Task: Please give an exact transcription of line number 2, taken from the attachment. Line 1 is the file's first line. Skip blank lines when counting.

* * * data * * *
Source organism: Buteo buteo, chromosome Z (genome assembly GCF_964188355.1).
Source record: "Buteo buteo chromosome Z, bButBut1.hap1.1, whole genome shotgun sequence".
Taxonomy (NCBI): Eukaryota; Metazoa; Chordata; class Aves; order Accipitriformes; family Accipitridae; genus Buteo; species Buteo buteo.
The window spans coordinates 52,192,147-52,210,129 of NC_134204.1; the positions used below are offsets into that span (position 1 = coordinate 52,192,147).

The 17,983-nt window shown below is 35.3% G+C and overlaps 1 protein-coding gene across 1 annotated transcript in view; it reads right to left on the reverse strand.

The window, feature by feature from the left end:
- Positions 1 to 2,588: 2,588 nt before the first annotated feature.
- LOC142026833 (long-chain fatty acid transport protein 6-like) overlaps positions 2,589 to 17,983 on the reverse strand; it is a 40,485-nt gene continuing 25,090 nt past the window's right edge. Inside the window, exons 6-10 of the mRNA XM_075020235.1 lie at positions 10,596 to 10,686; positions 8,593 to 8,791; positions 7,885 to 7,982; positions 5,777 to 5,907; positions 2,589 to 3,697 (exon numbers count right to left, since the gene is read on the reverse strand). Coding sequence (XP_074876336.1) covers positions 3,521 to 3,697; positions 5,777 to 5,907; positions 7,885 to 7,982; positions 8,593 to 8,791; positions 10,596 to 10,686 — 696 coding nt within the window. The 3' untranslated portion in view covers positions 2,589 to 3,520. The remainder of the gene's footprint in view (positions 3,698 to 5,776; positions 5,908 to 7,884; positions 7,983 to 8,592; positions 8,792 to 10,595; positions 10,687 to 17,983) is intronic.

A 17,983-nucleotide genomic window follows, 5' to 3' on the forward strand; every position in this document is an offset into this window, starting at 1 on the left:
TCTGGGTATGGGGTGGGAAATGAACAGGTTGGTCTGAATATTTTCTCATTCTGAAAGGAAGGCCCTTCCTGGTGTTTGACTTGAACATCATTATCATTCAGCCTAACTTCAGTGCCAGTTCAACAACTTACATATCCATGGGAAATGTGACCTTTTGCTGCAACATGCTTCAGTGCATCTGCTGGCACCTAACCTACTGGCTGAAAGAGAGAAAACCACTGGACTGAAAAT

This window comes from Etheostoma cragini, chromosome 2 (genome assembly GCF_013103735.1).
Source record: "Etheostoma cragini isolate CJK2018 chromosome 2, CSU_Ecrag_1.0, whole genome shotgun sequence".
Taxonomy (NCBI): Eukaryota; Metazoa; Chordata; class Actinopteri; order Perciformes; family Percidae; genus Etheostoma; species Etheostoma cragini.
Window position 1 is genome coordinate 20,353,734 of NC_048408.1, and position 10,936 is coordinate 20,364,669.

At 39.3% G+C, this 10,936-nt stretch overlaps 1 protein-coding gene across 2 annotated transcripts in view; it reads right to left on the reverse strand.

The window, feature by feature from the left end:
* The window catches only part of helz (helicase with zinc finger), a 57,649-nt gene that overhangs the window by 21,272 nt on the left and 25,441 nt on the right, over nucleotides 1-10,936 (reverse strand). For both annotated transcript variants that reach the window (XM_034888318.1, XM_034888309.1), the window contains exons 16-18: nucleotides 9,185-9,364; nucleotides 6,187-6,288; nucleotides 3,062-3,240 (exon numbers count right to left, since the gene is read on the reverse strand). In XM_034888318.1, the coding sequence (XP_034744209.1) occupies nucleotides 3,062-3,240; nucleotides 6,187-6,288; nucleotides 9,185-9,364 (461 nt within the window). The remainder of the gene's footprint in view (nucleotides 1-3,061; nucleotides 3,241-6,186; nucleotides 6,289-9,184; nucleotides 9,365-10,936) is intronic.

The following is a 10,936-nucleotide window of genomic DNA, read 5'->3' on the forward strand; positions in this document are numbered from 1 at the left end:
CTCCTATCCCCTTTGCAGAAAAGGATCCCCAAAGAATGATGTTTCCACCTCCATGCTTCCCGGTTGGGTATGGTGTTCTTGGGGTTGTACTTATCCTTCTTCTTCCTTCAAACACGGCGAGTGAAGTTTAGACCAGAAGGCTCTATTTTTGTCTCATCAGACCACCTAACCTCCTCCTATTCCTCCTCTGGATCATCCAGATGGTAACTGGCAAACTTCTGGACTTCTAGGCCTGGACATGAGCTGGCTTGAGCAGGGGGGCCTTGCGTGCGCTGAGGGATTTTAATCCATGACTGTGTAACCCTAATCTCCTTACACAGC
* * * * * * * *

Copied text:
Source record: "Buteo buteo chromosome Z, bButBut1.hap1.1, whole genome shotgun sequence".